Don Peterson is the president and CEO of newly-formed Avaya Communications, a spinoff company of Lucent Technologies.
NEW YORK â€“ Ma Bell is now a grandma.
This weekend, exactly four years after AT&T gave birth to Lucent Technologies with the spinoff of its communications equipment business, a third generation was born as Lucent officially spun off the part that makes office telephone systems, creating an independent company named Avaya Communications.
Much like Lucent and the seven Baby Bells created in the 1984 breakup of AT&T's local phone monopoly, the newest member of the clan is hardly a baby of a company.
Avaya begins life as a publicly traded company with 30,000 employees, nearly 1 million customers in 90 countries, and about $7.5 billion in annual revenue â€“ large enough for Standard & Poor's to grant immediate membership in the S&P 500 index of the biggest U.S. companies.
And since Lucent is the nation's most widely owned stock with about 5.3 million shareholders, nearly all of whom are getting Avaya stock as a special dividend, Avaya instantly becomes the second most widely held stock with about 5 million shareowners, including 3 million individual investors.
Despite the lavish birthright, Avaya is being cast into rough circumstances that could mean an inauspicious start rather than a charmed existence. After all, there's a reason why Lucent chose to shed Avaya as part of a plan to rejuvenate a sluggish bottom line.
Avaya is born a leader in what's become a very stagnant market. Last week, a research firm named The Phillips Group reported that shipments of new corporate phone systems dropped 16.2 percent in the second quarter compared with the same period in 1999 â€“ the first significant drop since 1993.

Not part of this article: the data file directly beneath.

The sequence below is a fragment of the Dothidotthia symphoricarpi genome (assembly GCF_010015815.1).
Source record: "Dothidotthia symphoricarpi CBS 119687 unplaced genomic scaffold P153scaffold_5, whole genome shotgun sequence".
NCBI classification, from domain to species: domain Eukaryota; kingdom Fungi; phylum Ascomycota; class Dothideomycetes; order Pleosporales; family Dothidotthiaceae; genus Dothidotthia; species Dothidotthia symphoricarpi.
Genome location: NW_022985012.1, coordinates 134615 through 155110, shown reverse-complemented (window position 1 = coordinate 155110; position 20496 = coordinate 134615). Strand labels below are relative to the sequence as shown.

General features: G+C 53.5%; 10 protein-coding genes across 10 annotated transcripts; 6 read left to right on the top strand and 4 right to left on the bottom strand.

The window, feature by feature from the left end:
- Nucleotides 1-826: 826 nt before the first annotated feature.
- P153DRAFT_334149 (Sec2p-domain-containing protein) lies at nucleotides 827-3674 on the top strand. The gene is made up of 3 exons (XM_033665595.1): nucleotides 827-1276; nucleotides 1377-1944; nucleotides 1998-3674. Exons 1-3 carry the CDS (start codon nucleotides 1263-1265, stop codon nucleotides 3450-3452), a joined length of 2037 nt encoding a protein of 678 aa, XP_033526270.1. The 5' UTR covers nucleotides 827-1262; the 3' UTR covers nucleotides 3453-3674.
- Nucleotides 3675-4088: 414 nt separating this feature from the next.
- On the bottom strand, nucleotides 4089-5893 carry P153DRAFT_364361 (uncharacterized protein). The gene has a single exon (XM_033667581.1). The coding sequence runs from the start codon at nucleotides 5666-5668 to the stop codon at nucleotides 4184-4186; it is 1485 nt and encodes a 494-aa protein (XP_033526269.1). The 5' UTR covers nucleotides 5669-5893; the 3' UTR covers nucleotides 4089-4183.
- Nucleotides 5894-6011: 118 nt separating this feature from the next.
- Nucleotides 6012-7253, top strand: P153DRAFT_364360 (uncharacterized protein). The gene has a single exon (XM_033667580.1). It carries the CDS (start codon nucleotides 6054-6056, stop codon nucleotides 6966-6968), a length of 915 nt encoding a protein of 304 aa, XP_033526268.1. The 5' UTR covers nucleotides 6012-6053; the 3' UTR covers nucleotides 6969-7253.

"The characterization Lucent made of us being slower growth vs. other things in portfolio was absolutely true. We were also lower [profit] margin," said Don Peterson, the former chief financial officer for Lucent chosen to be president and chief executive for Avaya.
"Our business right now is larger in slower growing segments. But that doesn't define the opportunities," said Mr. Peterson, pointing to faster growing parts of Avaya such as the unit that produces software for customer calling centers and for unifying office communications systems such as voice mail and e-mail.
Avaya's target addressable market is estimated to grow from $182 billion in 1999 to $333 billion in 2003, or an average of 16 percent a year, according to a recent report by George Kelly, an industry analyst for Morgan Stanley Dean Witter.
But while the phone system portion of that pie is seen growing only about 1 percent a year over that stretch, the unified messaging business is projected to grow 71.5 percent a year; the call center business, 30 percent a year, the report said.
Although Avaya is the top seller of phone systems in the United States, and the world's top supplier of call center and voice-messaging systems, the overall company only has a 4 percent share in all its markets combined.
"We have a terrific opportunity to participate in that growth and take some share away from other people, and we don't have to do that in an enormous way," Mr. Peterson said. "If our market share goes from 4 percent to 6 percent as we grow with the market, that's a tremendous market share."
But perhaps the most important task facing the new company will be an all-out marketing assault to forge a new brand name and corporate identity. The campaign, budgeted at $50 million over the next nine months, was launched last month with high-profile TV commercials during the U.S. Open tennis tourney and Monday Night Football.